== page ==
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Is There Pain After Death?

A cause waste, anger and tragedy


A grandfather-father-husband-salesman-cook-gardener-hiker-gentleman, adored by many, is struck down by cancer.  His disease is particularly horrible, spreading quickly though his body causing damage not only to bone and organ, but to sinew and nerve. He suffers terrible pain for weeks, relieved poorly with inadequate doses of inferior medications, thrashing in misery witnessed by his kin, always at the bedside, ages seven to seventy.  Finally, uncomfortable and agitated until the end, he dies.  Does his pain continue after death?

Pain that is not relieved in a person’s life continues after they are gone, held as a sordid memory by loved ones.  Just as we retain treasured thoughts of joy, wisdom and warmth, we preserve images of pain.  Unrequited suffering contaminates memory, preventing healing, healthy grieving and closure. This pain in turn flows across our communities, touching many who may never have met the patient. 

This does not have to be somatic discomfort to be treated with pain medication.  Shortness of breath, seizures, nausea, wounds and bleeding cast intense images that last more than one lifetime.  Uncontrolled anxiety or fear may contaminate a family and corrupt its fiber, as can loss of spiritual path, loneliness, or guilt.  Failure to settle past wrongs or mixed intentions results in a loss of opportunity, a psychic wound that will never heal. 

A poorly managed end-of-life experience can transform families for generations.  I recently heard of a young man who suffered a miserable protracted death from cancer.  This resulted in his wife becoming chronically depressed and isolated from her family.   She committed suicide, leaving their son a life as an alcoholic and drug addict.  The ripples from that one cancer spread out and, through the network of that family, caused pain for many more.

When we think of end-of-life planning, we focus on those immediate moments for the patient and family, as well we should.  The opportunity to live one’s life well, even at its end, should not be denied, and must be the first goal of palliative medicine and hospice.  However, we cannot overstate the need and potential to protect and even nourish future generations by treating pain of all types in patients with terminal illness, and in families sharing that passage. 

There is pain after death, and I suspect it is the cause of much waste, anger and tragedy in our society. We must strive to prevent that suffering.  Good things are possible, loved ones can be together, memories shared, and solid foundations laid. Patients, families, doctors and caregivers must protect and treasure even this difficult time of a person’s life, because as one life ends, others are beginning.


As published in Sunrise Rounds.


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William H. Bonnie October 11, 2012 at 03:27 PM
Katy Lake's comments are funny. She is ranting against herself in her own post. Thank the easter bunny that there are not many like her and her sister ricki,
Joe October 11, 2012 at 03:28 PM
The thing about atheists that really cracks me up is how they loathe (clearly) having God and religion thrown in their faces yet they have no trouble throwing their disbelief in ours. It makes me a bad Christian (according to the Bible) but I respect your freewill to not believe; it does not bother me in the least and I am not going to spend any time trying to convince you of something of which you will never be convinced. Why is it that you feel compelled to try to convince believers otherwise? How does my belief in God affect you?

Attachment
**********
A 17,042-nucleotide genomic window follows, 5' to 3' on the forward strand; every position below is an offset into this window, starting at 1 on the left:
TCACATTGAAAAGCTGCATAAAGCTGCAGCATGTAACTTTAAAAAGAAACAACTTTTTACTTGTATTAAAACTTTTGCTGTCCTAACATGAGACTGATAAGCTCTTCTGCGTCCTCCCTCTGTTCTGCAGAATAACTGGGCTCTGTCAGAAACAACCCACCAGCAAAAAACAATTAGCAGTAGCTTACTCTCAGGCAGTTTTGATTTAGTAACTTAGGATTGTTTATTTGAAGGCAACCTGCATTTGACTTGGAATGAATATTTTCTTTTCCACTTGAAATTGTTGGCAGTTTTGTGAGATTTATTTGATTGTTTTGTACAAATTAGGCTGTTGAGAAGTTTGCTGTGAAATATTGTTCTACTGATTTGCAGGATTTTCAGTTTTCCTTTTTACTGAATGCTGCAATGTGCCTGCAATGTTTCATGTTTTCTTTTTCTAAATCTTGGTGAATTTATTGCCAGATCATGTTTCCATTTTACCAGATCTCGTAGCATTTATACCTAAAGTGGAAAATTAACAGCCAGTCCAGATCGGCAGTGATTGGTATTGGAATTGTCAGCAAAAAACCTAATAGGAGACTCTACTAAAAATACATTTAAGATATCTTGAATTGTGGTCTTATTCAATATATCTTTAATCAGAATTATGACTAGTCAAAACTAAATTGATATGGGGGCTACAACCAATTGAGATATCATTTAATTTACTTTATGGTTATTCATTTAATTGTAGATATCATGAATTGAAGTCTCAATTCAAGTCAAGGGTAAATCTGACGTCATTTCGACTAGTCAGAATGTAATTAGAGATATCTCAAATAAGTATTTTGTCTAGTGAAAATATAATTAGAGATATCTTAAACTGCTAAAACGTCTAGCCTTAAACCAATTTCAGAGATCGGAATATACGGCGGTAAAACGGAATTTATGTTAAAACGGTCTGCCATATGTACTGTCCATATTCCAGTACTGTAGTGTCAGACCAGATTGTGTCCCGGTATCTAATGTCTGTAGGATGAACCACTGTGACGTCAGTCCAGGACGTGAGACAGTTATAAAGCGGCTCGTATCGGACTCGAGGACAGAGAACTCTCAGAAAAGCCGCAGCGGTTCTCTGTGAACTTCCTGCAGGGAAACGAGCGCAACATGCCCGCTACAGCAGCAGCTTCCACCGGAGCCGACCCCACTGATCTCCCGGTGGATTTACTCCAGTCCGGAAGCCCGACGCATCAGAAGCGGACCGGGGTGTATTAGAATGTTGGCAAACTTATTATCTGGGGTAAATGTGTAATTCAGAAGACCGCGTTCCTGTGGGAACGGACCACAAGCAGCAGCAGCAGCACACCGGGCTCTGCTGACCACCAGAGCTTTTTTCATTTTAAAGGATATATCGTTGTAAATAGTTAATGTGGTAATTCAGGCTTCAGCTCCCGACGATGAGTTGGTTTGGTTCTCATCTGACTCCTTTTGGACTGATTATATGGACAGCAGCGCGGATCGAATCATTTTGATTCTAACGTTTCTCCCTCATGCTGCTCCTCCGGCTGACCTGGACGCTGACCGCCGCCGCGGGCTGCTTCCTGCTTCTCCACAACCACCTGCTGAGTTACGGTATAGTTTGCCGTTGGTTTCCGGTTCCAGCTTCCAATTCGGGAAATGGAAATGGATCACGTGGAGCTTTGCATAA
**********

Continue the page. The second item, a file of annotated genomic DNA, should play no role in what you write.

Joe October 11, 2012 at 03:29 PM
LOL - seems like Katy and I are sharing a brain today. I really should type faster in the future.
MILITANT ANTI-THEIST October 11, 2012 at 03:30 PM
KATY LAKE, when you and the government take "in god we trust" off my money, remove "one nation under god" out the pledge then i'll consider not putting in my two cents within my first ammendment right. I am a real atheist, I don't celebrate christmas, easter, halloween, thanksgiving or any other holiday associated with any religion. I can smile everyday without the whiff of an after life or a higher power. Why do people (other than myself) say god bless you when someones sneezes? why... because some religious figure decided it was a good idea. when you sneeze, it should be no different than when you expel any fluid or noise such as a cough, burp, or a fart from your body. the person that did it should say excuse me. This is just another example of an atheist being looked at like a bad person because they don't say god bless you when YOU sneeze.
Joe R October 11, 2012 at 03:47 PM
Some of the atheists posting comments here are certainly giving a bad name to atheism. They come across as arrogant, insensitive, pompous and lacking in any trace of sympathy, empathy or human compassion. They sound like Ayn Randians. We still have freedom of religion and freedom from religion if we so choose. If you want to be religious, fine, just don't push your religion in my face and the same goes for an atheist. There should be separation of church and state, the rights of atheists should be respected, there should not be any overt praying in public schools but you can always say silent prayers to yourself, anywhere at any time. As for creationism and Intelligent Design, they have no place in science classes in public schools or any reputable accredited institution of learning. They might be taught as an example of superstition or as an example of a cultural phenomenon gone wild.


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